So why did Jesus tell her not to touch Him? In John 20:17, the word translated “touch” is a Greek word which means “to cling to, to lay hold of.” This wasn’t just a touch; it was a grip. Obviously, when Mary recognized Jesus, she immediately clung to Him. Mary’s reaction was motivated, possibly, by several things. One is simply her loving devotion to the Lord. Mary is overwhelmed by the events of the morning, and as her grief turns to joy, she naturally embraces Jesus. Another motivation is Mary’s desire to restore the fellowship that death had broken. She had lost Him once, and she was going to make sure she didn’t lose Him again—she wanted to keep Jesus with her always. However, it was not Jesus’ plan to stay in this world always, and His resurrection was not to be seen as His promised return. That is why He tells Mary of the ascension. His plan was to ascend to the Father and then send the Holy Spirit (John 16:7; 20:22; Acts 2:1-4). Fellowship with Jesus would continue, but it would be a spiritual communion, not a physical presence.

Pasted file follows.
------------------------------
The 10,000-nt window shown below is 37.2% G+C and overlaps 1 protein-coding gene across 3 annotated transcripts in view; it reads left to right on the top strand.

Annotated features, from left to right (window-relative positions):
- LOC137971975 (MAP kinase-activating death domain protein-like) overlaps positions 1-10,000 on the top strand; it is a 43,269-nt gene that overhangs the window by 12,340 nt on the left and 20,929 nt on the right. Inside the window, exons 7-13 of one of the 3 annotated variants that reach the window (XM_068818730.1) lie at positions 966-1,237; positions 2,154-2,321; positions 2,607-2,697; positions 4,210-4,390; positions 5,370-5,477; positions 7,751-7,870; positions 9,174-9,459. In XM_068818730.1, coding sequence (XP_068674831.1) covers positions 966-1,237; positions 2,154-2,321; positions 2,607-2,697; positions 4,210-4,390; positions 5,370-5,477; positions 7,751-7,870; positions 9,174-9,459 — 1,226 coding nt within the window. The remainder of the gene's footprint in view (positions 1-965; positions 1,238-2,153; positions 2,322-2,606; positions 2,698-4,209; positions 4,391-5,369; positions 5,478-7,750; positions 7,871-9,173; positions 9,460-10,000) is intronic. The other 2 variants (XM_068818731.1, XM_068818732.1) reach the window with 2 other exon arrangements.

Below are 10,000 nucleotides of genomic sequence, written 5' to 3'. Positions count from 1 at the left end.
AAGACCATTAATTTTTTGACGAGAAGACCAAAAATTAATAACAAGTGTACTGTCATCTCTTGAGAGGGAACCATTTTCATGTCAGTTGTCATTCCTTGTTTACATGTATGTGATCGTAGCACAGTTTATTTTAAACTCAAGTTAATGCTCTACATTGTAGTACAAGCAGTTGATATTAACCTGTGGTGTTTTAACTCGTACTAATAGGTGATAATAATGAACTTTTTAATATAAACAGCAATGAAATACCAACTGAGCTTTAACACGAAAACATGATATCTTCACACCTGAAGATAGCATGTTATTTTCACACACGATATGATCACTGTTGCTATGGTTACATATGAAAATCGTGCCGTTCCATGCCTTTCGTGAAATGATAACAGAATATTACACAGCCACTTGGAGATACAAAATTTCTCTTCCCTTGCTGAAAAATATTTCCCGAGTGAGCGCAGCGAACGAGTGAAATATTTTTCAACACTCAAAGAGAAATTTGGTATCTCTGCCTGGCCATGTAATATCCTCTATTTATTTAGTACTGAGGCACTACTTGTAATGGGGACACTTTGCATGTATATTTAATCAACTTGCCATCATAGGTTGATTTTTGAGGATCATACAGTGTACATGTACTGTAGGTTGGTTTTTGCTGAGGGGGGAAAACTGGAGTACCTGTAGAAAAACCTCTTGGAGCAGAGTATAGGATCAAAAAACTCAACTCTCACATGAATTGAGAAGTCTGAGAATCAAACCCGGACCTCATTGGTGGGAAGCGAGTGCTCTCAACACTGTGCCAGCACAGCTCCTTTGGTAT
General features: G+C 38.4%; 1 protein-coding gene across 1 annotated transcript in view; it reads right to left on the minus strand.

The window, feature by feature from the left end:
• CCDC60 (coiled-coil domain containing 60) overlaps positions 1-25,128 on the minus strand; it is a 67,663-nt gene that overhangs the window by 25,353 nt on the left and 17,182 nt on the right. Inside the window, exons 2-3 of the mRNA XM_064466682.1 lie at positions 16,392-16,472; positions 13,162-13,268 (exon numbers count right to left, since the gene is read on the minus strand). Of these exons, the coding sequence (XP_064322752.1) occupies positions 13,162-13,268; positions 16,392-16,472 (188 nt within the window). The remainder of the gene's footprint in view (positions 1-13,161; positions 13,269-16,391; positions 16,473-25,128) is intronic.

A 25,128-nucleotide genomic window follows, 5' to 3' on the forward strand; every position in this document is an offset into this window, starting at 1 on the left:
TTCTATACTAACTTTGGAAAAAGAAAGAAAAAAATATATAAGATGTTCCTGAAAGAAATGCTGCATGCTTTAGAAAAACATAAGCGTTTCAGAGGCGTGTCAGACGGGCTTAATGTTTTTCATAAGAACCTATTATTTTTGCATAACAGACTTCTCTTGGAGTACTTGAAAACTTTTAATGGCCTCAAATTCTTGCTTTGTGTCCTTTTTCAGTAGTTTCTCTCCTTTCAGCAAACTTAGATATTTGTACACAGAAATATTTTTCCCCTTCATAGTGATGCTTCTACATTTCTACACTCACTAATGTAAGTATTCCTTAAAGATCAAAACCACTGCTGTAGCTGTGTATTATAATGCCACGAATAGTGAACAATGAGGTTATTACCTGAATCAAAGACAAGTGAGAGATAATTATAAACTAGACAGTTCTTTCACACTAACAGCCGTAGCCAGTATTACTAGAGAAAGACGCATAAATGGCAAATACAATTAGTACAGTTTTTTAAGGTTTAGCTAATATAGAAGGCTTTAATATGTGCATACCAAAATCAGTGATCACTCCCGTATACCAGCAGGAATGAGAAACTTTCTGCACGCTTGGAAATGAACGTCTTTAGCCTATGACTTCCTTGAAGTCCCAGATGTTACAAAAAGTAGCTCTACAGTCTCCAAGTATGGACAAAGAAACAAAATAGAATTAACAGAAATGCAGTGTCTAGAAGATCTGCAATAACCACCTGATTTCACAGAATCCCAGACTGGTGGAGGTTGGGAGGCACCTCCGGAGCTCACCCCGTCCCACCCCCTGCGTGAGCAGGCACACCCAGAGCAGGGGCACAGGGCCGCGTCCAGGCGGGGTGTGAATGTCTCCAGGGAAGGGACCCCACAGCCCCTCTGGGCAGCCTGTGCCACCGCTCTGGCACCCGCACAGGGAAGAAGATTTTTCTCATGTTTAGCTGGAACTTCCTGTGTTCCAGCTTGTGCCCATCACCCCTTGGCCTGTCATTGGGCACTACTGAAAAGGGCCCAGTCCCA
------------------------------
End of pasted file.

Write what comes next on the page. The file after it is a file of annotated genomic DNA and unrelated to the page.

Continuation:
Sherri Stewart loves a clean novel, sprinkled with romance and a strong message that challenges her faith. She spends her working hours with books—either editing others’ manuscripts or writing her own. Her passion is traveling to the settings of her books and sampling the food. She loves the Netherlands, and she’s still learning Dutch, although she doesn’t need to since everyone speaks perfect English. A recent widow, Sherri lives in Orlando with her lazy dog, Lily. She shares recipes, tidbits of the book’s locations, and pix in her newsletter. Subscribe at

A Song for Her Enemies

After Nazi soldiers close the opera and destroy Tamar Kaplan’s dream of becoming a professional singer, she joins the Dutch Resistance, her fair coloring concealing her Jewish heritage. Tamar partners with Dr. Daniel Feldman, and they risk their lives to help escaping refugees. When they are forced to flee themselves, violinist Neelie Visser takes them into hiding.

Tamar’s love for Daniel flowers in hardship, but she struggles with the paradox that a loving God would allow the atrocities around her. When Tamar resists the advances of a Third Reich officer, he exacts his revenge by betraying the secrets hidden behind the walls of Neelie’s house. From a prison hospital to a Nazi celebration to a concentration camp, will the three of them survive to tell the world the secrets behind barbed wire?



  1. How interesting and exciting that this building was found! Thank you for sharing, and for the insight into Mary Magdalene.

  2. Thanks, Connie. The dig site at Magdala was full of artifacts. It was as if the town had been kept intact just below the surface.